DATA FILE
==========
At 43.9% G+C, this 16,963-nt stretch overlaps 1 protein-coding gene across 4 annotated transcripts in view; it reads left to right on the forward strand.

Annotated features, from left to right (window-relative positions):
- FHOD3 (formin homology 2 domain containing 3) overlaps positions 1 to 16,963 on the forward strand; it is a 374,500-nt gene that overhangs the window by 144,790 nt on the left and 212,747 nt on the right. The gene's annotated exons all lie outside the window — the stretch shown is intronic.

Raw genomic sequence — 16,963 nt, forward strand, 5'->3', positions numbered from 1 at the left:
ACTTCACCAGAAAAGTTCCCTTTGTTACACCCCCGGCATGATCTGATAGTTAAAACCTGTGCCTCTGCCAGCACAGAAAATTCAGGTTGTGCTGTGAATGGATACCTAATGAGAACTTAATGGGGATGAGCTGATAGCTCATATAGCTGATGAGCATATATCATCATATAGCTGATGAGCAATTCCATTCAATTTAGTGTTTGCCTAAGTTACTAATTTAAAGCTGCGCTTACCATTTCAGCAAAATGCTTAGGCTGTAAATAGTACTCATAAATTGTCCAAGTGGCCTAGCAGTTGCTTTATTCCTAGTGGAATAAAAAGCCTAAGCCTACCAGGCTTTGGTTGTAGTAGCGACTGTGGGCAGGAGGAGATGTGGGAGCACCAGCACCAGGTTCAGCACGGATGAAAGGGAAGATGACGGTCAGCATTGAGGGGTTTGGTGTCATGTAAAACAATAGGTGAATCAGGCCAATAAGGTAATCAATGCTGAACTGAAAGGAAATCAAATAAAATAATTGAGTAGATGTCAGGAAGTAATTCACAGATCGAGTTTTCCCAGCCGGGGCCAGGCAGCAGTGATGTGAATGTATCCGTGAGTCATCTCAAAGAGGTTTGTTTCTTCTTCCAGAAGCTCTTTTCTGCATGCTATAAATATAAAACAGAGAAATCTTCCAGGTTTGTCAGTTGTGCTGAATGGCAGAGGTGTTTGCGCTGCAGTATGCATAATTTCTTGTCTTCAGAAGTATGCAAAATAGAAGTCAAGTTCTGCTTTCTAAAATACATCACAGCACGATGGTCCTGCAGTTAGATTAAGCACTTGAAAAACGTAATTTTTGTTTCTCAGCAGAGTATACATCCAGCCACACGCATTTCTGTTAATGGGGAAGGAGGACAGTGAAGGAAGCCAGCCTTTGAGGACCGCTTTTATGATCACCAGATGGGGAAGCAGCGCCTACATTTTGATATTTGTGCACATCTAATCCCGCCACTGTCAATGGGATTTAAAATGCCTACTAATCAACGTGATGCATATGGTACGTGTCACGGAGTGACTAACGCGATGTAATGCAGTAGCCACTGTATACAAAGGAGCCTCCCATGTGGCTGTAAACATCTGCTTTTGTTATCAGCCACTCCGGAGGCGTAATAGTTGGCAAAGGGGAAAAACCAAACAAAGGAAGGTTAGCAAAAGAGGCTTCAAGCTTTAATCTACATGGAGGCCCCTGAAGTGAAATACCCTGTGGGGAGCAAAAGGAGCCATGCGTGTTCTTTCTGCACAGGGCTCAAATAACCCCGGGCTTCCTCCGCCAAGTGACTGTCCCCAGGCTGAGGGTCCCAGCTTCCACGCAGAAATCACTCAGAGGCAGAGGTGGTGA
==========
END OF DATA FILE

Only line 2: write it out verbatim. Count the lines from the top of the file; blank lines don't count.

Annotated features, from left to right (window-relative positions):